I was fortunate enough to get John’s first-hand account on issues that I come into contact with daily. They've surfaced in my molecular laboratory, in discussions with raw food chefs, in my Instagram feed and in the popular press. We are becoming increasingly fixated on what and when we eat. I love food, and I love good-tasting, good food. Documentaries like Chef’s Table appeal to me because they centre on the backstory to what arrives on the plate, with a soulful emphasis on the magic of the soil-to-table process.
My interest in sustainable agriculture is a recent development, and I have much to learn. Thanks to the farmers, cooks and foodmakers who willingly answer my numerous and often silly questions, I am learning more about the middle ground between the GMO-intensive focus of my university studies, and the foodmiles-heavy focus on shopping exclusively for organic goods.
After visiting Babette's Bread for an introduction to artisanal breadmaking, I’ve become an advocate for stoneground flour. Wheat is rapidly becoming the nemesis of the trendy foodie - it's the scapegoat for a host of misunderstood symptoms, not least weight gain and bloating.
The reason I asked Babette to be the first of my 'in conversationalists' is because she is inspiring enough to have convinced hardened skeptics of the benefits of a warm, fresh, stoneground, homemade loaf. With butter. And cheese. I can talk about the chemistry of flour, but I have none of the feel for the dough and loving craftmanship of a traditional baker. She speaks of strong flour with a high protein content - the closer to home it’s milled, the better. Commercial bread is a sad ripoff of the real deal and is bleached and treated to make it light, fluffy, white and homogenous. Those aren’t natural macromolecules. Taste Babette's and you'll know why.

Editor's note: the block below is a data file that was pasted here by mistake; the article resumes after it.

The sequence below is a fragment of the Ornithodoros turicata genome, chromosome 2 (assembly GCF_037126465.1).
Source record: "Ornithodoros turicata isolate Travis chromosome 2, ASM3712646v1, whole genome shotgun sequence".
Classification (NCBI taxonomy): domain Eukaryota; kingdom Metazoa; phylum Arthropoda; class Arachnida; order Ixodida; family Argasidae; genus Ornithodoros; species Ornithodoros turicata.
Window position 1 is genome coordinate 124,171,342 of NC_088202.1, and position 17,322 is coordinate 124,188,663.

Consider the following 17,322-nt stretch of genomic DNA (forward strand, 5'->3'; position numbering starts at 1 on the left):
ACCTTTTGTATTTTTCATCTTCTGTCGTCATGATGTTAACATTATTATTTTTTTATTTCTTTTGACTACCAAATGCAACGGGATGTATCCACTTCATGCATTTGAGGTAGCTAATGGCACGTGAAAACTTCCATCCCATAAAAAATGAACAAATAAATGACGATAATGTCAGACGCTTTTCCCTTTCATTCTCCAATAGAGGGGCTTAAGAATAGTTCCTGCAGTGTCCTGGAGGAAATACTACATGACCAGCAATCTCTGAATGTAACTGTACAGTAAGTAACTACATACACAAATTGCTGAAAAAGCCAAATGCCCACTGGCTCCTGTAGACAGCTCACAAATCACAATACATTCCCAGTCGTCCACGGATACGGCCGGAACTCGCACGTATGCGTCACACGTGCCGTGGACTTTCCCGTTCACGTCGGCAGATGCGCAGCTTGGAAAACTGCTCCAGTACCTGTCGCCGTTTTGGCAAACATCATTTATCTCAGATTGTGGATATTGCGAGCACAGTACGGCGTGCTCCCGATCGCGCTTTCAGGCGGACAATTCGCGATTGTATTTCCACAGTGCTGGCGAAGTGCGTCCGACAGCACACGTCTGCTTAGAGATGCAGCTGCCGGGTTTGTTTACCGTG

For anyone looking to learn more about traditional breadmaking and -shaping techniques, the historical legacy of the loaf, or to spend a day in conversation with similar-minded slow food people, I highly recommend getting in touch through her website (www.babettesbread.co.za) and booking a course.
When did you first become interested in bread making?
It was during the last two years of my BA LLB studies.
What was your apprenticeship like? Coming from law, did you assimilate easily?
It was an amazing experience. I was based in Westford, Vermont (USA). The bakery was located in the countryside and everything was very rustic and old-school. We baked in a wood fired oven, used only sourdough and even the dough fermentation boxes were made out of wood. There was only one other apprentice at the bakery when I was there. I lived on the property, but Sophie travelled to the bakery on a daily basis. The working hours were tough and we would often start at 20:30 in the evening and only finish at around 14:00 the following afternoon. It was a wonderful learning experience but immensely exhausting.